Russia men's national ice hockey team
The coat of arms of Russia is the badge used on the players jerseys.
(The Red Machine)
|Association||Russian Hockey Federation|
|Head coach||Oleg Znarok|
|Most games||Maxim Sushinski (119)|
|Most points||Alexei Morozov (89)|
|Highest IIHF||1 (first in 2009)|
|Lowest IIHF||7 (2004)|
| Russia 2–2 Sweden
(Saint Petersburg, Russia; 12 April 1992)
| Russia 12–3 Great Britain
(Bolzano, Italy; 26 April 1994)
Russia 10–1 Kazakhstan
(Riga, Latvia; 6 May 2006)
Russia 10–1 Denmark
(Moscow, Russia; 12 May 2016)
Italy 1–10 Russia
(Cologne, Germany; 7 May 2017)
| Finland 7–1 Russia
(Helsinki, Finland; 22 April 1997)
Russia 1–7 Czech Republic
(Moscow, Russia; 20 December 1997)
|IIHF World Championships|
|Appearances||26 (first in 1992)|
|Best result||(1993, 2008, 2009, 2012, 2014)|
|Appearances||6 (first in 1994)|
The Russian men's national ice hockey team is the national ice hockey team of Russia, overseen by the Ice Hockey Federation of Russia. As of 2016, they are rated second in the IIHF World Ranking. The team has been competing internationally since 1993, and is recognized by the IIHF as the successor to the Soviet Union Hockey Federation and have passed its ranking on to Russia. Today, it still follows a long tradition of Soviet hockey teams, composed mostly of Russian players. The Russian team replaced the Unified Team of the ice hockey at the 1992 Winter Olympics and the Commonwealth of Independent States team of the 1992 World Championships and is a member of the so-called "Big Six", the unofficial group of the six strongest men's ice hockey nations, along with Canada, the Czech Republic, Finland, Sweden and the United States. Russia has a total of 84,270 players, about 0.05% of its population. Their head coach is Oleg Znarok, who has been coach since 2014.
The Allrussian Hockey League was founded by some clubs in the Russian Empire and entered the International Ice Hockey Federation in 1911. However, probably due to misunderstanding ("hockey" was identified with Russian hockey, not with the Canadian hockey) the Russian team was excluded from the organisation. There were no matches between Imperial Russia.
There was some interest to this exotic sport in the Soviet Union in the 2nd half of the 1940s. The first reaction was sceptical; one sports journal, Physicial Culture and Sports, characterized it as such: "The game is quite individual and primitive, with few combinations, not as in bandy. Therefore, Canadian hockey should not be cultivated into our country..." However, Canadian hockey became more and more popular in the Soviet Union.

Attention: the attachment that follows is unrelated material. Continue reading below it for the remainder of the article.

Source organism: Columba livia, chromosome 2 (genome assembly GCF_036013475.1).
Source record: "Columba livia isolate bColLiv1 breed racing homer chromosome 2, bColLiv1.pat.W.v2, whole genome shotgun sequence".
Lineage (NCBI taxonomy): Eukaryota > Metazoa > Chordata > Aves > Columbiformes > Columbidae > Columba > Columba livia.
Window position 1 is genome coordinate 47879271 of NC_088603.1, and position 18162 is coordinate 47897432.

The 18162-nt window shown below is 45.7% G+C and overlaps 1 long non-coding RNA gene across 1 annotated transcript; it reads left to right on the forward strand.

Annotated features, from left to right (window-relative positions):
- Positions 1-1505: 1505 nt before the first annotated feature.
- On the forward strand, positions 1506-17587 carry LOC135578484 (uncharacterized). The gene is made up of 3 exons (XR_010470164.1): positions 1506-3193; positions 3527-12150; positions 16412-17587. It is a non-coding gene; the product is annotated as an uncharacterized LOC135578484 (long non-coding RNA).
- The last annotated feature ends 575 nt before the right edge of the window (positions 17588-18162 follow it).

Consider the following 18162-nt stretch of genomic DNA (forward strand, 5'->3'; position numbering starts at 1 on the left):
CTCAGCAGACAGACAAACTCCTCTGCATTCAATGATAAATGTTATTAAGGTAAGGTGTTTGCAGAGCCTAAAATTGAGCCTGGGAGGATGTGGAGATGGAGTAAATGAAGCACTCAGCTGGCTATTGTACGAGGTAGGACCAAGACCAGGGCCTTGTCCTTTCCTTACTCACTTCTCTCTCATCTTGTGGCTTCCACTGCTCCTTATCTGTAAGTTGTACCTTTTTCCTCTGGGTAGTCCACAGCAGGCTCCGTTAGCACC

The first Soviet Championships League was introduced in 1946. Two years later the Muscovian team defeated LTC Praha in their very first international game. In 1952, the Hockey Federation of the USSR joined the International Ice Hockey League, and so received the permission to play in the Ice Hockey World Championships and the Olympics. That year is seen as the birth of the Soviet national ice hockey team, the predecessor team of the Russia men's national ice hockey team. The Soviets won the 1954 Ice Hockey World Championships, and two years later they won gold at the 1956 Winter Olympics.
From then until the demise of the Soviet Union in 1991, the "Red Machine" was one of the most dominant teams in international play, winning nearly every World Championship and Olympic tournament.
The Soviet Union dissolved shortly before the 1992 Winter Olympics, so a Unified Team largely consisting of many of the former Soviet republics competed, winning the gold medal under the auspices of Soviet coach Viktor Tikhonov.
Russia joined the IIHF as an independent state on May 6, 1992, along with 10 other states, including seven other former Soviet republics. Unlike the others, which applied as new member states and had to begin playing at the bottom tiers of the World Championship, Russia was allowed to replace the Soviet Union in its position, and was thus entered into the elite division for the 1992 World Championship. Russia's first actual games after the Soviet dissolution were a series of five friendly games between Sweden, Germany and Switzerland, all taking place in April 1992, the debut game taking place on 12 April 1992 against Sweden, which ended in a 2–2 draw. At the World Championships Russia was first in the playoffs but lost to Sweden in the quarterfinals, 2–0.